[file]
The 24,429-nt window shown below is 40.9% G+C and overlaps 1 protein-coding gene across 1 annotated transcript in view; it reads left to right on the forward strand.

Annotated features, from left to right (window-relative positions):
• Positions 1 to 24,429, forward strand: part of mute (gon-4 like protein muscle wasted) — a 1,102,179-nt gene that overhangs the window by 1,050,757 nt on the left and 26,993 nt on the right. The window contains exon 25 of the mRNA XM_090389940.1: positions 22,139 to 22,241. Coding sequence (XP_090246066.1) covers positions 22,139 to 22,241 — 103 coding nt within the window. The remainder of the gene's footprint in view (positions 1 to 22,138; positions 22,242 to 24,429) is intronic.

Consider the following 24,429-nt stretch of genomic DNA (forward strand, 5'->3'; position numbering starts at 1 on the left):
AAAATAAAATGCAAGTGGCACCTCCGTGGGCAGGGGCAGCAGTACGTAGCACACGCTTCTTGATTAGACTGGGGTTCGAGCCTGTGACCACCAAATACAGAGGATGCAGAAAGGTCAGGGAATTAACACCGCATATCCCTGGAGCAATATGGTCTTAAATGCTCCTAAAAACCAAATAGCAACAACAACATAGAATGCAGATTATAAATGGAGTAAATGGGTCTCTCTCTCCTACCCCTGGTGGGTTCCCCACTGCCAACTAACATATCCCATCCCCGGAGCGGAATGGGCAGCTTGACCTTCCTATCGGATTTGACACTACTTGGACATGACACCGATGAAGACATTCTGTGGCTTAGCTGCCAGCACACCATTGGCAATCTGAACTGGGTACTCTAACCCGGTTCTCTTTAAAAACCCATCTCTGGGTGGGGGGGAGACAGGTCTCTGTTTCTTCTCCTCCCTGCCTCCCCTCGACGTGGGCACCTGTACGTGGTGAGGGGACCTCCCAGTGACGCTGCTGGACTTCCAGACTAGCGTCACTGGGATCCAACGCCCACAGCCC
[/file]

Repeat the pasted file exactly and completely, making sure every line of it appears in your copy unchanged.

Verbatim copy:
The 24,429-nt window shown below is 40.9% G+C and overlaps 1 protein-coding gene across 1 annotated transcript in view; it reads left to right on the forward strand.

Annotated features, from left to right (window-relative positions):
• Positions 1 to 24,429, forward strand: part of mute (gon-4 like protein muscle wasted) — a 1,102,179-nt gene that overhangs the window by 1,050,757 nt on the left and 26,993 nt on the right. The window contains exon 25 of the mRNA XM_090389940.1: positions 22,139 to 22,241. Coding sequence (XP_090246066.1) covers positions 22,139 to 22,241 — 103 coding nt within the window. The remainder of the gene's footprint in view (positions 1 to 22,138; positions 22,242 to 24,429) is intronic.

Consider the following 24,429-nt stretch of genomic DNA (forward strand, 5'->3'; position numbering starts at 1 on the left):
AAAATAAAATGCAAGTGGCACCTCCGTGGGCAGGGGCAGCAGTACGTAGCACACGCTTCTTGATTAGACTGGGGTTCGAGCCTGTGACCACCAAATACAGAGGATGCAGAAAGGTCAGGGAATTAACACCGCATATCCCTGGAGCAATATGGTCTTAAATGCTCCTAAAAACCAAATAGCAACAACAACATAGAATGCAGATTATAAATGGAGTAAATGGGTCTCTCTCTCCTACCCCTGGTGGGTTCCCCACTGCCAACTAACATATCCCATCCCCGGAGCGGAATGGGCAGCTTGACCTTCCTATCGGATTTGACACTACTTGGACATGACACCGATGAAGACATTCTGTGGCTTAGCTGCCAGCACACCATTGGCAATCTGAACTGGGTACTCTAACCCGGTTCTCTTTAAAAACCCATCTCTGGGTGGGGGGGAGACAGGTCTCTGTTTCTTCTCCTCCCTGCCTCCCCTCGACGTGGGCACCTGTACGTGGTGAGGGGACCTCCCAGTGACGCTGCTGGACTTCCAGACTAGCGTCACTGGGATCCAACGCCCACAGCCC